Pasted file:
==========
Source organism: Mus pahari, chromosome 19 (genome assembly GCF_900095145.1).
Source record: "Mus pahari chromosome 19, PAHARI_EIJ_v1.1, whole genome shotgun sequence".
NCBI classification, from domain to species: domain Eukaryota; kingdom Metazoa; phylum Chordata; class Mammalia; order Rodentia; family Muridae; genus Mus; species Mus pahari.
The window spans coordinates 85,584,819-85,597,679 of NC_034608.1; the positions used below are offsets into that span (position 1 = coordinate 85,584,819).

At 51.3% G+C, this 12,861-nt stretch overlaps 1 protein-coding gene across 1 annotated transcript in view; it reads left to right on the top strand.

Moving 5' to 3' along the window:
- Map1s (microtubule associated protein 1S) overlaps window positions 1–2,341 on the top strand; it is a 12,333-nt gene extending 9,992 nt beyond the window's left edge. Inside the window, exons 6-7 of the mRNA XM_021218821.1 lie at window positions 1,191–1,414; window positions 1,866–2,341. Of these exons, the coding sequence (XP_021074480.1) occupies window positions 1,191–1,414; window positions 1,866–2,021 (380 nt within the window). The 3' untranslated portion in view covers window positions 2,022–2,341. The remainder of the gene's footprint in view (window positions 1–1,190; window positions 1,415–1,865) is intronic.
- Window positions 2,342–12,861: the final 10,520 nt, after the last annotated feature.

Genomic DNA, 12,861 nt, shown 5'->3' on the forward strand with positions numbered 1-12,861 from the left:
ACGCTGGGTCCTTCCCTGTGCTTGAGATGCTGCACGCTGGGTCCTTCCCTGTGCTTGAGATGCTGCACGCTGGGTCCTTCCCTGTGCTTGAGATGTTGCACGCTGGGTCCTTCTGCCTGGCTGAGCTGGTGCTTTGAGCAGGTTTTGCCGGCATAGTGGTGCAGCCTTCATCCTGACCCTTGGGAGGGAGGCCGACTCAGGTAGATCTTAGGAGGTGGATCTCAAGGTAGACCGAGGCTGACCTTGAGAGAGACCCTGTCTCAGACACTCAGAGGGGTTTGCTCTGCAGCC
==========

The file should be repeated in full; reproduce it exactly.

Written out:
Source organism: Mus pahari, chromosome 19 (genome assembly GCF_900095145.1).
Source record: "Mus pahari chromosome 19, PAHARI_EIJ_v1.1, whole genome shotgun sequence".
NCBI classification, from domain to species: domain Eukaryota; kingdom Metazoa; phylum Chordata; class Mammalia; order Rodentia; family Muridae; genus Mus; species Mus pahari.
The window spans coordinates 85,584,819-85,597,679 of NC_034608.1; the positions used below are offsets into that span (position 1 = coordinate 85,584,819).

At 51.3% G+C, this 12,861-nt stretch overlaps 1 protein-coding gene across 1 annotated transcript in view; it reads left to right on the top strand.

Moving 5' to 3' along the window:
- Map1s (microtubule associated protein 1S) overlaps window positions 1–2,341 on the top strand; it is a 12,333-nt gene extending 9,992 nt beyond the window's left edge. Inside the window, exons 6-7 of the mRNA XM_021218821.1 lie at window positions 1,191–1,414; window positions 1,866–2,341. Of these exons, the coding sequence (XP_021074480.1) occupies window positions 1,191–1,414; window positions 1,866–2,021 (380 nt within the window). The 3' untranslated portion in view covers window positions 2,022–2,341. The remainder of the gene's footprint in view (window positions 1–1,190; window positions 1,415–1,865) is intronic.
- Window positions 2,342–12,861: the final 10,520 nt, after the last annotated feature.

Genomic DNA, 12,861 nt, shown 5'->3' on the forward strand with positions numbered 1-12,861 from the left:
ACGCTGGGTCCTTCCCTGTGCTTGAGATGCTGCACGCTGGGTCCTTCCCTGTGCTTGAGATGCTGCACGCTGGGTCCTTCCCTGTGCTTGAGATGTTGCACGCTGGGTCCTTCTGCCTGGCTGAGCTGGTGCTTTGAGCAGGTTTTGCCGGCATAGTGGTGCAGCCTTCATCCTGACCCTTGGGAGGGAGGCCGACTCAGGTAGATCTTAGGAGGTGGATCTCAAGGTAGACCGAGGCTGACCTTGAGAGAGACCCTGTCTCAGACACTCAGAGGGGTTTGCTCTGCAGCC